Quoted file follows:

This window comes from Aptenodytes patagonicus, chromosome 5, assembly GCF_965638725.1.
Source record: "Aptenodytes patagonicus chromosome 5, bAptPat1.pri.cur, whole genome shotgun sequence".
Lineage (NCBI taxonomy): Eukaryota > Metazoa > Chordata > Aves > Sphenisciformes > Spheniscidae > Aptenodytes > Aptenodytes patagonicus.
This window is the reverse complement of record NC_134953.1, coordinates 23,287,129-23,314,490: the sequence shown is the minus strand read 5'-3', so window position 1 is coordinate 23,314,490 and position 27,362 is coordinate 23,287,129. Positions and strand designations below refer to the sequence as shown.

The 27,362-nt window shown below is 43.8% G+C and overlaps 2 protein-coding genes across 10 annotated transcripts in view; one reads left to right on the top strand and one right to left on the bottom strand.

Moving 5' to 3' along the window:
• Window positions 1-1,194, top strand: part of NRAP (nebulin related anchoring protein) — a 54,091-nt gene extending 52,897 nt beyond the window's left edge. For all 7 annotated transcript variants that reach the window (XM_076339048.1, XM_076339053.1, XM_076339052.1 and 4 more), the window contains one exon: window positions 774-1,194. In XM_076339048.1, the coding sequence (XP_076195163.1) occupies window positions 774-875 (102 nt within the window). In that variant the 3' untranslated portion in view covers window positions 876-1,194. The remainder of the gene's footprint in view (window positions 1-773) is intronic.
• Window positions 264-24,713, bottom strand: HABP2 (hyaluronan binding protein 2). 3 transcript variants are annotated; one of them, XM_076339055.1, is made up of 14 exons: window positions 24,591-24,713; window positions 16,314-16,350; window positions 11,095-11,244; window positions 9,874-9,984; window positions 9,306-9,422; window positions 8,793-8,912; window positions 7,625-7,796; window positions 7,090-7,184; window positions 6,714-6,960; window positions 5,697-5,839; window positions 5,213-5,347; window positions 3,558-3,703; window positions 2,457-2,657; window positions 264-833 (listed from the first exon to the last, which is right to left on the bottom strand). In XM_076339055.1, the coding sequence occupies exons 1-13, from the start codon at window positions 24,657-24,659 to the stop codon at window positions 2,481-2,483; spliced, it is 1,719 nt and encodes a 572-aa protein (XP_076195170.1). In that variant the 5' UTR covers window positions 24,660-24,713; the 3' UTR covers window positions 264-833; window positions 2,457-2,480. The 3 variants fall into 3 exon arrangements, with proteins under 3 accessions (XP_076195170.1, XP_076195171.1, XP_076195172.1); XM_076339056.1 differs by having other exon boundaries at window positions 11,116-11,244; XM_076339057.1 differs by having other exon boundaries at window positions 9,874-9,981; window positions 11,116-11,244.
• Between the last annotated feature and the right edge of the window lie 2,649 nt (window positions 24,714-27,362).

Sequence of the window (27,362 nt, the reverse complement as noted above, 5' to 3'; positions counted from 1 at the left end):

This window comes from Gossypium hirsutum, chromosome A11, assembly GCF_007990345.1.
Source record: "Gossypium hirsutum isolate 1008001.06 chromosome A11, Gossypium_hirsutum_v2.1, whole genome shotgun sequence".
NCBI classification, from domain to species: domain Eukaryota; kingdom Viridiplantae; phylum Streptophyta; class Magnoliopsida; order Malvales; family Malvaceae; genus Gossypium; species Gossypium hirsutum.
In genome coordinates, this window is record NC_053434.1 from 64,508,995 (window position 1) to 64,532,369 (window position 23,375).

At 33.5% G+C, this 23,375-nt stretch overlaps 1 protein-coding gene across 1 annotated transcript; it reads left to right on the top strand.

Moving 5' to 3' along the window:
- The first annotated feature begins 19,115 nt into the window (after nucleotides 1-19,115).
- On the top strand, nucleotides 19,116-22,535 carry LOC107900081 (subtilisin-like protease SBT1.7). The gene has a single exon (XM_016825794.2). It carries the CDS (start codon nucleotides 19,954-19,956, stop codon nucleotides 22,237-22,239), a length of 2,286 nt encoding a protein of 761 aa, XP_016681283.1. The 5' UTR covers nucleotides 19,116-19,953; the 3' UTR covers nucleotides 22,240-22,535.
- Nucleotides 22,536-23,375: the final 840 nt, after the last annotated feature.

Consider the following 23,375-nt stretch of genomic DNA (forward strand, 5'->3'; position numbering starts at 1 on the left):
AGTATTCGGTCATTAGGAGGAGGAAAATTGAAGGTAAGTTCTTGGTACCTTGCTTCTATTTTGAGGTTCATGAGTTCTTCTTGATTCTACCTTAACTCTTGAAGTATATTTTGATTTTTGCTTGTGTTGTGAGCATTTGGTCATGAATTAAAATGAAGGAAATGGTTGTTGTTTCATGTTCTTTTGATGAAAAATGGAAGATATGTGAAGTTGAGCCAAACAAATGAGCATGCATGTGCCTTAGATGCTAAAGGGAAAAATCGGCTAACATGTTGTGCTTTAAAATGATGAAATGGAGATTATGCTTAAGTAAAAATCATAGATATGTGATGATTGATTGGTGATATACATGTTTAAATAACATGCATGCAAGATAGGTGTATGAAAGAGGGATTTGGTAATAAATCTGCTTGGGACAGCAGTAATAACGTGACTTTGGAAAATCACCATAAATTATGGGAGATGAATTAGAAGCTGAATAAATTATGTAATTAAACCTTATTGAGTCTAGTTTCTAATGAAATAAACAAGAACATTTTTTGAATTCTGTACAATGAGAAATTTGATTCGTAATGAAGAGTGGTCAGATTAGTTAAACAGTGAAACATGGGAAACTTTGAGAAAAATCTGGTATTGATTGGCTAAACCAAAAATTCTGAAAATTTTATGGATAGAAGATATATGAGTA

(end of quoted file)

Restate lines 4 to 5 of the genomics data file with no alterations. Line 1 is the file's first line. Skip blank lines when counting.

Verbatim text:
This window is the reverse complement of record NC_134953.1, coordinates 23,287,129-23,314,490: the sequence shown is the minus strand read 5'-3', so window position 1 is coordinate 23,314,490 and position 27,362 is coordinate 23,287,129. Positions and strand designations below refer to the sequence as shown.

The 27,362-nt window shown below is 43.8% G+C and overlaps 2 protein-coding genes across 10 annotated transcripts in view; one reads left to right on the top strand and one right to left on the bottom strand.